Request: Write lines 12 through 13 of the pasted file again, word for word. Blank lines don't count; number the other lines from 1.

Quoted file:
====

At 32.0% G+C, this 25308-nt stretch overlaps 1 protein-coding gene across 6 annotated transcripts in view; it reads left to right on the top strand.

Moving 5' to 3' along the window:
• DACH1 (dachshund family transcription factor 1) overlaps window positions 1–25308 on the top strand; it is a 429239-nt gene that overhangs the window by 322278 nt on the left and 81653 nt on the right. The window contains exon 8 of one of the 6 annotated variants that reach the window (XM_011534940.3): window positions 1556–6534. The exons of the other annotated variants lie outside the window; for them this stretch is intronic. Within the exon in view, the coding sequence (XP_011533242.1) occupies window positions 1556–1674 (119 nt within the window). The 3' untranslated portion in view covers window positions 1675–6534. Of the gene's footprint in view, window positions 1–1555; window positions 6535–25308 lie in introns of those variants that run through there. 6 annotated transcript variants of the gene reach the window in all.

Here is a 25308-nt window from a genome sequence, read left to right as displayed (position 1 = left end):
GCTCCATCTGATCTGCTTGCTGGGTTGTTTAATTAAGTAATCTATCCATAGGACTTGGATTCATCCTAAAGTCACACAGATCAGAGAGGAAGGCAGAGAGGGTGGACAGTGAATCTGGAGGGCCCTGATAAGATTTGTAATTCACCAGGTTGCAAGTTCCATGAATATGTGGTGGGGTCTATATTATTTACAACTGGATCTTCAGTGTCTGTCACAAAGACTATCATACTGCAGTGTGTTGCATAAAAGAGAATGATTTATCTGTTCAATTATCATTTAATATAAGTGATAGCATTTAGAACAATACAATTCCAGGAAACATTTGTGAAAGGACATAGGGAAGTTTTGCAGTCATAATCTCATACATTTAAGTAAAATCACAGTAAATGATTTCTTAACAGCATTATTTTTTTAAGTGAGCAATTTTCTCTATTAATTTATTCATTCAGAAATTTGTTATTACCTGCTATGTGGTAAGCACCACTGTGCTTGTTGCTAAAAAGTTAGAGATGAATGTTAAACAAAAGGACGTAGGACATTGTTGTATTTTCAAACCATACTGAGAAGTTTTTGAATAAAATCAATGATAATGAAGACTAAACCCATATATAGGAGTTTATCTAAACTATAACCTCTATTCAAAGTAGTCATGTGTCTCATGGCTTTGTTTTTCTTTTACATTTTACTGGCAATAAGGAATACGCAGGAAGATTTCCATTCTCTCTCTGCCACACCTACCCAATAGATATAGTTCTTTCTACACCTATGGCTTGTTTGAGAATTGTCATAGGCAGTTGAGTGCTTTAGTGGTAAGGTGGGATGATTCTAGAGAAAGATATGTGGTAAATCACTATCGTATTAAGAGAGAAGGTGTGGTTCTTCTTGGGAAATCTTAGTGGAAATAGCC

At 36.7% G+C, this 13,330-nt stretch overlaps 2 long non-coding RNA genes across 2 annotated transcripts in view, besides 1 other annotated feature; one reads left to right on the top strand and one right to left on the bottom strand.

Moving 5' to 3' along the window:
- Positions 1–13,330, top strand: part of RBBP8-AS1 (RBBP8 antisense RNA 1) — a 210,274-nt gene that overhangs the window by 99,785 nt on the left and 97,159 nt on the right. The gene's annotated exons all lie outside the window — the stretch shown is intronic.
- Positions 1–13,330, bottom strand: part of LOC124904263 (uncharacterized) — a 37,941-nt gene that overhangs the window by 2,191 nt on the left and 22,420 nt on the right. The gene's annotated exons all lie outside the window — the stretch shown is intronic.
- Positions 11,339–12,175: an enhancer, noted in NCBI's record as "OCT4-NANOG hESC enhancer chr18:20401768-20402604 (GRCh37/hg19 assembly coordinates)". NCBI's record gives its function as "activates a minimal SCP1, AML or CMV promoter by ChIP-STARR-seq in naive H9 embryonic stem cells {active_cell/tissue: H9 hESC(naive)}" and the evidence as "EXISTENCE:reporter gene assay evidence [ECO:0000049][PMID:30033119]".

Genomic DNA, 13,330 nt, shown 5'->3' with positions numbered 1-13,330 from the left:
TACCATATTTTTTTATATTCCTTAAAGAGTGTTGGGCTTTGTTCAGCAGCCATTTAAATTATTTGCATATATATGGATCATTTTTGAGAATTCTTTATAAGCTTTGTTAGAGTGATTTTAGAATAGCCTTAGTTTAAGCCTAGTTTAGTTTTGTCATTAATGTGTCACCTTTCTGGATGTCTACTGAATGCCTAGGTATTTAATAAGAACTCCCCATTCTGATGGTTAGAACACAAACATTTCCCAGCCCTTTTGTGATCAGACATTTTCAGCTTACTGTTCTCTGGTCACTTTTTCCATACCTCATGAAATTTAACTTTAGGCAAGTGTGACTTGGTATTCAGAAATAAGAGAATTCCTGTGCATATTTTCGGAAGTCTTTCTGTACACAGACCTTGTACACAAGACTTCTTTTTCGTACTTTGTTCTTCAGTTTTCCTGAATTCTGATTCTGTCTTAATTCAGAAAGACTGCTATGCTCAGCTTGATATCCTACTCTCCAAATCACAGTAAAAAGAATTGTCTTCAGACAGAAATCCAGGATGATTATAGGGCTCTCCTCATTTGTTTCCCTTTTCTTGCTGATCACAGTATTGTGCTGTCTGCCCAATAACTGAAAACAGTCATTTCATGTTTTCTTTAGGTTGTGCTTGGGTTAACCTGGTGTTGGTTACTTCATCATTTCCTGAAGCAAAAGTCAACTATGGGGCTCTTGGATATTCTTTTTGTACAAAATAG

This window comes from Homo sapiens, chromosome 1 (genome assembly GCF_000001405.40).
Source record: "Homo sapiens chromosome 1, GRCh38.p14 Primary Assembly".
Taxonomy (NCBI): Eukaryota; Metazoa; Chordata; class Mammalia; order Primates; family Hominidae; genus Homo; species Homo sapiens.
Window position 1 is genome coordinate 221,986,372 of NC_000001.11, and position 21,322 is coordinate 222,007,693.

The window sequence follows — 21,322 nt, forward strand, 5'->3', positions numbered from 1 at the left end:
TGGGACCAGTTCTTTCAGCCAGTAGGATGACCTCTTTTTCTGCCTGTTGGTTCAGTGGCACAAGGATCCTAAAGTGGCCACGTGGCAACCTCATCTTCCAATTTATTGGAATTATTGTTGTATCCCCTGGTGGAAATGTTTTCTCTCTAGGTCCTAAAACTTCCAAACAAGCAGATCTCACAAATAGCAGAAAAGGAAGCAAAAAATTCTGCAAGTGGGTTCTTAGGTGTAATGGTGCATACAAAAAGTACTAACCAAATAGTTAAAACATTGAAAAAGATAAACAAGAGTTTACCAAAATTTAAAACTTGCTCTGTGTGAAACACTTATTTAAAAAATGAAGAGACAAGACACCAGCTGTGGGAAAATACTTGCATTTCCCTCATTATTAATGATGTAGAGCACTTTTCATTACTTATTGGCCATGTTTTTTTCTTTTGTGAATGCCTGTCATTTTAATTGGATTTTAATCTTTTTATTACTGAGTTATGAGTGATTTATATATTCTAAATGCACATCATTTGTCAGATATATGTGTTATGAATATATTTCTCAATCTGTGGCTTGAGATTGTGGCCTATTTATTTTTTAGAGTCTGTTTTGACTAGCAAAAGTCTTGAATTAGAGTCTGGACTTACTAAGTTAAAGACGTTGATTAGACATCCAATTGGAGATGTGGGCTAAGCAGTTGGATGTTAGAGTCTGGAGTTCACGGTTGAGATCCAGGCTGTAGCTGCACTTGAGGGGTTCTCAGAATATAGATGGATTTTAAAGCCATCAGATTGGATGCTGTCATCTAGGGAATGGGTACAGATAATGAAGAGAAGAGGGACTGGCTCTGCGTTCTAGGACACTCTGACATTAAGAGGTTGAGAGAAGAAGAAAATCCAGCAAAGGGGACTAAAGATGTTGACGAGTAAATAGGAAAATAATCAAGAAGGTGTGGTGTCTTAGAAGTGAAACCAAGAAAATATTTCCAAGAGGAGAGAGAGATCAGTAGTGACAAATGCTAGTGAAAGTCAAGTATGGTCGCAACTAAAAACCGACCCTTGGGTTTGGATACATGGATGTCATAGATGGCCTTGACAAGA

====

TACCATATTTTTTTATATTCCTTAAAGAGTGTTGGGCTTTGTTCAGCAGCCATTTAAATTATTTGCATATATATGGATCATTTTTGAGAATTCTTTATAAGCTTTGTTAGAGTGATTTTAGAATAGCCTTAGTTTAAGCCTAGTTTAGTTTTGTCATTAATGTGTCACCTTTCTGGATGTCTACTGAATGCCTAGGTATTTAATAAGAACTCCCCATTCTGATGGTTAGAACACAAACATTTCCCAGCCCTTTTGTGATCAGACATTTTCAGCTTACTGTTCTCTGGTCACTTTTTCCATACCTCATGAAATTTAACTTTAGGCAAGTGTGACTTGGTATTCAGAAATAAGAGAATTCCTGTGCATATTTTCGGAAGTCTTTCTGTACACAGACCTTGTACACAAGACTTCTTTTTCGTACTTTGTTCTTCAGTTTTCCTGAATTCTGATTCTGTCTTAATTCAGAAAGACTGCTATGCTCAGCTTGATATCCTACTCTCCAAATCACAGTAAAAAGAATTGTCTTCAGACAGAAATCCAGGATGATTATAGGGCTCTCCTCATTTGTTTCCCTTTTCTTGCTGATCACAGTATTGTGCTGTCTGCCCAATAACTGAAAACAGTCATTTCATGTTTTCTTTAGGTTGTGCTTGGGTTAACCTGGTGTTGGTTACTTCATCATTTCCTGAAGCAAAAGTCAACTATGGGGCTCTTGGATATTCTTTTTGTACAAAATAG

This window comes from Homo sapiens, chromosome 1 (genome assembly GCF_000001405.40).